Ahmed Alsoudani is fortunate to have been born in Baghdad, Iraq. Had he been born in South Bend, Indiana, I doubt his wild neo-surrealist paintings would be selling for big bucks to some of the world’s biggest art collectors or that they would be hanging now at the Wadsworth Atheneum in Hartford, Connecticut.
Ahmed Alsoudani/ MATRIX 165 (through January 6, 2013) features six of the artist’s untitled acrylic and charcoal on canvas paintings from 2010 to 2012 in the Wadsworth’s ongoing series of contemporary exhibitions. The reason I say he is fortunate to have been born in Iraq is not that he is not talented, he is, but the fact that his images of conflict and violence are informed by the authenticity of the Iran-Iraq War and the Gulf War gives Alsoundani a street cred he would not have if he had grown up a suburban American kid and painted the exact same pictures.
Alsoudani was born in Baghdad in 1975 and fled Iraq in 1999. He was already 30 years old in 2005 when he graduated from the Maine College of Art where he studied with Sean Foley (see my most recent prior post), the artist whose work Alsoudani’s most closely resembles. Foley’s exuberant biomorphic abstractions gave Alsoudani a visual language to unleash the demons of his Iraq experience and he has been pursuing them ever since.
Collectors were already seeking out Alsoudani while he was pursuing his MFA at Yale (2008). Francois Pinault, the owner of Christie’s, Converse and Samsonite, became one of his biggest collectors. Charles Saatchi bought paintings for his fabled London collection. Just three years out of grad school, he was chosen to represent Iraq in the 2011 Venice Biennale and he was having solo shows in Berlin, London, Los Angeles and New York. In 2013, the Portland Museum of Art is planning a one-man Alsoudani show that will travel to the Phoenix Art Museum.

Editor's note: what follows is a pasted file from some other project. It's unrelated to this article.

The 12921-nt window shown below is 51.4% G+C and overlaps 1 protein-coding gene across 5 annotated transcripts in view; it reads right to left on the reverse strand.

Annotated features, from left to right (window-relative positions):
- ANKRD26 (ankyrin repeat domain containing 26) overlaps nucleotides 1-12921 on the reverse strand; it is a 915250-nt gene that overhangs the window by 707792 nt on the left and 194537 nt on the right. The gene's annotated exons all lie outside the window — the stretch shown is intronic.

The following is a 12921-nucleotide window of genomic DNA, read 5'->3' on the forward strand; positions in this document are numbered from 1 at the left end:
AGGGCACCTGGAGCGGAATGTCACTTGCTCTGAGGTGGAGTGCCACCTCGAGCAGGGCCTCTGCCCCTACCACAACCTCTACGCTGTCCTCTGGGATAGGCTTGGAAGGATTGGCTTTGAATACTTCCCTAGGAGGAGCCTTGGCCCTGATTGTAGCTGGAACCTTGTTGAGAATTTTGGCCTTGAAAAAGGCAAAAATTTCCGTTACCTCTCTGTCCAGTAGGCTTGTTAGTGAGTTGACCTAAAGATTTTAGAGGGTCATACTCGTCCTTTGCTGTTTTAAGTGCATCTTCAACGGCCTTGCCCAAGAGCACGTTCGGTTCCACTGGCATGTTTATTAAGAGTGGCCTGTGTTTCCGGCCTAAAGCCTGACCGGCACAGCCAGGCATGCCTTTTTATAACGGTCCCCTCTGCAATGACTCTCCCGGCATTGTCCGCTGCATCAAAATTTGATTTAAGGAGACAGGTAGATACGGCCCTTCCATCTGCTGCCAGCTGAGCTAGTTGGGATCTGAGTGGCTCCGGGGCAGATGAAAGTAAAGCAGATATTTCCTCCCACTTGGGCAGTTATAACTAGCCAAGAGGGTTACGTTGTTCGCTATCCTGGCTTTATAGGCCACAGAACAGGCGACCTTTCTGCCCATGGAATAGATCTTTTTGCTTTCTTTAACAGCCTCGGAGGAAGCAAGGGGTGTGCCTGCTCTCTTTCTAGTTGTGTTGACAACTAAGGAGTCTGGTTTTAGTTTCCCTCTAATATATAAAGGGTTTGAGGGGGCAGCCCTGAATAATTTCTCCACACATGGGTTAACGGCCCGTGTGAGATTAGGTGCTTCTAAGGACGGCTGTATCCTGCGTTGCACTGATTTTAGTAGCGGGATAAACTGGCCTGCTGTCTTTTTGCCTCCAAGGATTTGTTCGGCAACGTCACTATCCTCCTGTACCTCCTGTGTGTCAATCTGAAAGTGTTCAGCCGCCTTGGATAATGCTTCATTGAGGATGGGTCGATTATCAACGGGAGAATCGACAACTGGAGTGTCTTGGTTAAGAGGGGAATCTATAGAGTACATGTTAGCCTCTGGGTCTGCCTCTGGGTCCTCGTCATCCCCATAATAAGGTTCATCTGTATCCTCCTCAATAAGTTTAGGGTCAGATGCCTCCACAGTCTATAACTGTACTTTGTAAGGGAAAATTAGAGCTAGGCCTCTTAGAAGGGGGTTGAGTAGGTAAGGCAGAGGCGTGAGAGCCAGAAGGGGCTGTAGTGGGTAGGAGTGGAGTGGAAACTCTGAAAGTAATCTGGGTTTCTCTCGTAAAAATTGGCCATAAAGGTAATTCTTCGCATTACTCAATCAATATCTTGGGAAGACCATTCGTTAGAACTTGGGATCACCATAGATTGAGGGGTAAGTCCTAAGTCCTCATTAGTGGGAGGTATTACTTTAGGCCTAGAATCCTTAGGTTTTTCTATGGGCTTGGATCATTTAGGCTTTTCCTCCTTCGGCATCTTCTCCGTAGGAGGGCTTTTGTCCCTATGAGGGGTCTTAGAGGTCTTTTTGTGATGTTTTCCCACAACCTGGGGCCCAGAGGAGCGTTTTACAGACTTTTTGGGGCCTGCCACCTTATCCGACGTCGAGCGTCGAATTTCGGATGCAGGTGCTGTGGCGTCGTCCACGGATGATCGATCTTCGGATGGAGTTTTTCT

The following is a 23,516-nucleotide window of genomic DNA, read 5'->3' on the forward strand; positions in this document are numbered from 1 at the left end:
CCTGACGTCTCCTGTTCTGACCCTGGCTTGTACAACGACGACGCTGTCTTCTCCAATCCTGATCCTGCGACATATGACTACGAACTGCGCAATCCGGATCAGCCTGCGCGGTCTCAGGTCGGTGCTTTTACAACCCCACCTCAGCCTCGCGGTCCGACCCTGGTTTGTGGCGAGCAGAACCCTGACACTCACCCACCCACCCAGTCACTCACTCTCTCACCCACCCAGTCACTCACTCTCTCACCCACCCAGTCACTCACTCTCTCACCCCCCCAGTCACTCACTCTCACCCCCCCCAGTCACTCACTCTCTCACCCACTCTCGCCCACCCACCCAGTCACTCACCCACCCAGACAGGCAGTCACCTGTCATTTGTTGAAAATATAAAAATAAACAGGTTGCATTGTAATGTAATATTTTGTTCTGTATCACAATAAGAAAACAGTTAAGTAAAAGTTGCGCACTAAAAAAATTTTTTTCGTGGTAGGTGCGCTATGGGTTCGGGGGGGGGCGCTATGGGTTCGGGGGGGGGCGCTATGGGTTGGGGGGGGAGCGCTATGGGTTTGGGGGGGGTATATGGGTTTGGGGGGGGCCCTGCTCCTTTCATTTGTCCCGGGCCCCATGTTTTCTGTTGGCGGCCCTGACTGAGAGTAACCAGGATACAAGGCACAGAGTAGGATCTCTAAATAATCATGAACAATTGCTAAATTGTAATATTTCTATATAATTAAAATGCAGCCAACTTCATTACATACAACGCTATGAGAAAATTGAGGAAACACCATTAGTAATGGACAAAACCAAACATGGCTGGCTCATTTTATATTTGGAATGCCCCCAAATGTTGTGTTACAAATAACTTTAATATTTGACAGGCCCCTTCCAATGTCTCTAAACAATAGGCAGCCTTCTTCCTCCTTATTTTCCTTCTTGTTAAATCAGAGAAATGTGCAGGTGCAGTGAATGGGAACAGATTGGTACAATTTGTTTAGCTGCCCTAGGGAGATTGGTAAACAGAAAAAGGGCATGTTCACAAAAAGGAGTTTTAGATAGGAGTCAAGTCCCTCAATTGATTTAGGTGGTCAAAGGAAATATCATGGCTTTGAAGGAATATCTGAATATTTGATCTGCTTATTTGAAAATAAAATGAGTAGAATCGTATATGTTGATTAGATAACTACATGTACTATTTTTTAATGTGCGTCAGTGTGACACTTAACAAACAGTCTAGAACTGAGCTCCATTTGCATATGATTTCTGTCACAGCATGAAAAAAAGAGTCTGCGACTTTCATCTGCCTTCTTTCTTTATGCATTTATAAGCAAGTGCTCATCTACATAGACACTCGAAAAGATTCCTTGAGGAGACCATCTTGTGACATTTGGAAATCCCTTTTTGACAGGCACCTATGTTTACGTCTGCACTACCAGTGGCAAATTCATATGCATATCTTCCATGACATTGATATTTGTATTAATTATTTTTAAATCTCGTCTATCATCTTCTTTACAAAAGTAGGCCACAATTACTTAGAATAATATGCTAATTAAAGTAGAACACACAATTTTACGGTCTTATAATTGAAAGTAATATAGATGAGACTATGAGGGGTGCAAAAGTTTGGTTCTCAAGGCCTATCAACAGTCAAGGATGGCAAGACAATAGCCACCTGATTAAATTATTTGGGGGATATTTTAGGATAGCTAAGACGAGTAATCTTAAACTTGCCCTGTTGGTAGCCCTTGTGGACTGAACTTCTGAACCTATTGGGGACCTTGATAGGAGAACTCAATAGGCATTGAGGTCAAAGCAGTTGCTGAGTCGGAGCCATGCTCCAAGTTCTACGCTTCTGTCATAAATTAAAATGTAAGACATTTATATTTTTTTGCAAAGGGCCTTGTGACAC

Drawing on past experience, memory, observation and imagination, Alsoudani fills his canvases with colorful, grotesque images of body parts that evoke references to the war paintings of Goya and Picasso and to the figuration of DeKooning and Guston.
“I am not trying to make ‘war paintings,’ but paintings about war,” Ahmed Alsoudani explains in his Wadsworth exhibition statement. “I’m more interested in depicting the effects of war on people who live under these circumstances. So generally, I don’t show actual battle scenes in which there are soldiers, or fighting or weapons. I’ve been in the unique and painful situation of observing the war and being in the U.S. while my family remains in Baghdad. I’m away physically, but I talk to my family very often, so I feel caught between. The state of being ‘between’ two places and two worlds allows me to see and hear things from a different point of view.”
Alsoudani, then, participates in the art of identity politics that is so prevalent on the contemporary art scene. The conflict he paints is not so much the political and sectarian violence of his native Iraq as it is his own conflict. It is a conflict between the peaceful, privileged world of the artist and the violent, painful world of the war on terror.
[Wadsworth Atheneum, 600 Main St., Hartford CT, 860-278-2670.]